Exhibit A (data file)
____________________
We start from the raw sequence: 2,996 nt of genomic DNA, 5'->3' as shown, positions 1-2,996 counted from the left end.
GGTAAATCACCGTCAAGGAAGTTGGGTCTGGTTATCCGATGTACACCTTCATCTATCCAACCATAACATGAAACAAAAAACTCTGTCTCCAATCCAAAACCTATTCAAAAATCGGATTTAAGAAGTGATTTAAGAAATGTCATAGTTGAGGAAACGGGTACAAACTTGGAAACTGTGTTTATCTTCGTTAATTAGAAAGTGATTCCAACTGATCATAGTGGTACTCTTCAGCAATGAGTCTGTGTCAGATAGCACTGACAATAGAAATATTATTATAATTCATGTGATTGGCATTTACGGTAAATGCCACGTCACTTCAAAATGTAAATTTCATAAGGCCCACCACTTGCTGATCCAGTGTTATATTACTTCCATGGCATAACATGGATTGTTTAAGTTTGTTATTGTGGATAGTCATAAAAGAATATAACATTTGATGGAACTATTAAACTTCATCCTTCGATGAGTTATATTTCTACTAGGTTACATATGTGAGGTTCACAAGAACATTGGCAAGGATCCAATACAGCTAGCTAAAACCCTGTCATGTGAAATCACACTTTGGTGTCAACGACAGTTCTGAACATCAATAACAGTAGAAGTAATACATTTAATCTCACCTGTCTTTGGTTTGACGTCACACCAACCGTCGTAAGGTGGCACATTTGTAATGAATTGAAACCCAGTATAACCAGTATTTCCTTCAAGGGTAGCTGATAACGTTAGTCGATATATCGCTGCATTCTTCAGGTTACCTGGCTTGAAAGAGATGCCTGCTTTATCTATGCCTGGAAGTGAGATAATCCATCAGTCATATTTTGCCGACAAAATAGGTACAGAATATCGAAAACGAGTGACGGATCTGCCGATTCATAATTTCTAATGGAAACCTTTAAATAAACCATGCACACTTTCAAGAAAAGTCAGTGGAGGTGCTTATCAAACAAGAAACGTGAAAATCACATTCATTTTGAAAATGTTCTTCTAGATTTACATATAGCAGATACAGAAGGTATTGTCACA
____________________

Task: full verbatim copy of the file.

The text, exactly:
We start from the raw sequence: 2,996 nt of genomic DNA, 5'->3' as shown, positions 1-2,996 counted from the left end.
GGTAAATCACCGTCAAGGAAGTTGGGTCTGGTTATCCGATGTACACCTTCATCTATCCAACCATAACATGAAACAAAAAACTCTGTCTCCAATCCAAAACCTATTCAAAAATCGGATTTAAGAAGTGATTTAAGAAATGTCATAGTTGAGGAAACGGGTACAAACTTGGAAACTGTGTTTATCTTCGTTAATTAGAAAGTGATTCCAACTGATCATAGTGGTACTCTTCAGCAATGAGTCTGTGTCAGATAGCACTGACAATAGAAATATTATTATAATTCATGTGATTGGCATTTACGGTAAATGCCACGTCACTTCAAAATGTAAATTTCATAAGGCCCACCACTTGCTGATCCAGTGTTATATTACTTCCATGGCATAACATGGATTGTTTAAGTTTGTTATTGTGGATAGTCATAAAAGAATATAACATTTGATGGAACTATTAAACTTCATCCTTCGATGAGTTATATTTCTACTAGGTTACATATGTGAGGTTCACAAGAACATTGGCAAGGATCCAATACAGCTAGCTAAAACCCTGTCATGTGAAATCACACTTTGGTGTCAACGACAGTTCTGAACATCAATAACAGTAGAAGTAATACATTTAATCTCACCTGTCTTTGGTTTGACGTCACACCAACCGTCGTAAGGTGGCACATTTGTAATGAATTGAAACCCAGTATAACCAGTATTTCCTTCAAGGGTAGCTGATAACGTTAGTCGATATATCGCTGCATTCTTCAGGTTACCTGGCTTGAAAGAGATGCCTGCTTTATCTATGCCTGGAAGTGAGATAATCCATCAGTCATATTTTGCCGACAAAATAGGTACAGAATATCGAAAACGAGTGACGGATCTGCCGATTCATAATTTCTAATGGAAACCTTTAAATAAACCATGCACACTTTCAAGAAAAGTCAGTGGAGGTGCTTATCAAACAAGAAACGTGAAAATCACATTCATTTTGAAAATGTTCTTCTAGATTTACATATAGCAGATACAGAAGGTATTGTCACA